Five steps to protect young athlete’s eyes

Nearly 30,000 people suffer sports-related eye injuries every year. An astounding 90 percent of these ER visits could have been avoided if the athlete wore protective eyewear.

Even the most low-intensity sports activities pose some risk for eye injuries. From basketball to racquetball, from youth leagues to the pros, players need to protect their eyes.

As kids begin to resume their favorite sports, Aspirus Health and the American Academy of Ophthalmology are reminding the public that the best defense against potentially blinding sports-related injuries is wearing protective eyewear.

“Tens of thousands of sports and recreation-related eye injuries occur each year,” said Alissa Pikka, licensed athletic trainer with Aspirus Health. “The right protective eyewear can significantly reduce the risk of eye injuries.”

“Getting athletes of any age to wear protective eyewear is a challenge,” said Pikka. “We hear all the reasons for not wearing eye protection: it’s cumbersome; it will impair peripheral vision; it will fog up. But sports goggles have vastly improved over the years. And if you start your kids early, wearing protective eyewear will become as natural as donning a batting helmet as they step up to the plate.”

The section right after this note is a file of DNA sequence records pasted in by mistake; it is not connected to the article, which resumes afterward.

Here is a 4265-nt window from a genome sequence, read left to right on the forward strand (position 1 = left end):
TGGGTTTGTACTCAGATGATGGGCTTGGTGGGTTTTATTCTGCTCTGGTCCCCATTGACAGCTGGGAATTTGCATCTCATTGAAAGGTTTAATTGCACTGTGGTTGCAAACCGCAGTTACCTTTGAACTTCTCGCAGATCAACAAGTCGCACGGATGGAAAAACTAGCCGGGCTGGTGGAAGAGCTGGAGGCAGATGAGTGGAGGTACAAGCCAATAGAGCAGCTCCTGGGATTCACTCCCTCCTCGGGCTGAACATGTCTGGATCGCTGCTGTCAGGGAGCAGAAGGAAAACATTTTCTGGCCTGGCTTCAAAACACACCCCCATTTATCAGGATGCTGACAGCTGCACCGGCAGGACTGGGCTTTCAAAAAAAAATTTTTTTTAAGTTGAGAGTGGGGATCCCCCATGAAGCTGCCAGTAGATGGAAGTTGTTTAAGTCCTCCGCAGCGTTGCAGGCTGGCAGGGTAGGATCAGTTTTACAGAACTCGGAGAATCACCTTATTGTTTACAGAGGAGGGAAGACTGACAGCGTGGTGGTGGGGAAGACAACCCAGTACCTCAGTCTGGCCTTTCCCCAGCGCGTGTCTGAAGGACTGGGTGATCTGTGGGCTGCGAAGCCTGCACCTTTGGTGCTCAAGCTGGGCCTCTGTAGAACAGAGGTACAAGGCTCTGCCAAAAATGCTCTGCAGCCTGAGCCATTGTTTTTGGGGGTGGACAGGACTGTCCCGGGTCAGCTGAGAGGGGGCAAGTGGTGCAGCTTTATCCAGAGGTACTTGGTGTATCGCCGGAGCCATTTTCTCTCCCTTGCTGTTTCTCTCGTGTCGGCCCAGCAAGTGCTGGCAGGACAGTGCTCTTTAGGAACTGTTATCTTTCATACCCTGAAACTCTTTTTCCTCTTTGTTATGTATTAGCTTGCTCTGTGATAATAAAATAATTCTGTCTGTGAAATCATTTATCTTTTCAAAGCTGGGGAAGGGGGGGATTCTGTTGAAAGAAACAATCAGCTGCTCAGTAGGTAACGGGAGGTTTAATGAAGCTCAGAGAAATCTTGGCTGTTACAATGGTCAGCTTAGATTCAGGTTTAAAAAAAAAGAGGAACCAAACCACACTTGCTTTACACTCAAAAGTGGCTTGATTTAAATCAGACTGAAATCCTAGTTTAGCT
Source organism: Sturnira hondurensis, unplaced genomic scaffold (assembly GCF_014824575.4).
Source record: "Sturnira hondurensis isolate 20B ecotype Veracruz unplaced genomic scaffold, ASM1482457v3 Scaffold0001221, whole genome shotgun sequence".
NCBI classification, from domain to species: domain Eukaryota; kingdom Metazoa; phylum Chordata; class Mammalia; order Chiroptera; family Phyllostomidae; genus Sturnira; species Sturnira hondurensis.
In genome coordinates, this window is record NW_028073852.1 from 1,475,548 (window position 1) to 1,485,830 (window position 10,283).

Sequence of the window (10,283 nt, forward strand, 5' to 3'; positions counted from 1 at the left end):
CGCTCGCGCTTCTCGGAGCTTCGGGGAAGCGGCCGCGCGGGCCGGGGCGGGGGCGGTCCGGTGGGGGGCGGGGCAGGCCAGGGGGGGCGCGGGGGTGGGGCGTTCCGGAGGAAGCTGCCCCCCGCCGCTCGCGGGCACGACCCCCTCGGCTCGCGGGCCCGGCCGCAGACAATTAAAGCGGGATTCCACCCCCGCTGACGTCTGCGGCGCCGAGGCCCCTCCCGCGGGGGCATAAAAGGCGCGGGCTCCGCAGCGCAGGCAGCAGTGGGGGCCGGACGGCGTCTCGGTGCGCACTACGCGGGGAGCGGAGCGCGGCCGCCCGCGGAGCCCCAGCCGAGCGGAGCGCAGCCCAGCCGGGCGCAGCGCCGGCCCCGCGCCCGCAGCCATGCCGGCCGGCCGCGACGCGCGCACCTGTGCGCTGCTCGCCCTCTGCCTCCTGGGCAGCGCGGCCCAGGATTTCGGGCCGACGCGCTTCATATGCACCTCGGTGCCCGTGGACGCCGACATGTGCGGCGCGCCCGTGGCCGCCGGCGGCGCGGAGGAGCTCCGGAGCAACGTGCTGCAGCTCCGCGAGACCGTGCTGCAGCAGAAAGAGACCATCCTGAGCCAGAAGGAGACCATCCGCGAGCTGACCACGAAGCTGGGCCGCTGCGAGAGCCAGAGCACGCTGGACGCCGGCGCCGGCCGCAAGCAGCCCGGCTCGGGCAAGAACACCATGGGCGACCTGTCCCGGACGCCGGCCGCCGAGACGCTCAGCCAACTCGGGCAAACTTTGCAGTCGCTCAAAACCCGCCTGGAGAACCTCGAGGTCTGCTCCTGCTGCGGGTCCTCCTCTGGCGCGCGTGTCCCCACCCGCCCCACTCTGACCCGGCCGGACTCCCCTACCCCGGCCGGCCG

Among the common sports-related eye injuries ophthalmologists routinely treat are corneal abrasionsbruising around the eyeretinal detachments and internal bleeding.

Here are some safety tips for all athletes to practice: 

  • Check and follow sport-specific requirements and standards regarding eye protection.
  • Consider replacing eyewear once it is yellowed or damaged to ensure the best protection.
  • For basketball, racquet sports, soccer and field hockey, wear protective eyewear with polycarbonate lenses.
  • For snow or water sports, consider eyewear with UV protection to avoid sunburn or glare.
  • Athletes who wear contacts or glasses should still wear eye protection; contacts and regular eyeglasses are not replacements for protective sports eyewear.

If you experience an eye injury, seek medical attention immediately, even if the injury seems minor; sometimes noticeable symptoms develop later.

“Different activities and sports have many different levels of risk for eye injuries,” Pikka said. “Take extreme caution during activities or games that involve projectiles and other sharp objects that could cause injury if they come in contact with your eyes.”

To learn more about the eye health and/or athletic training services offered by Aspirus Health, visit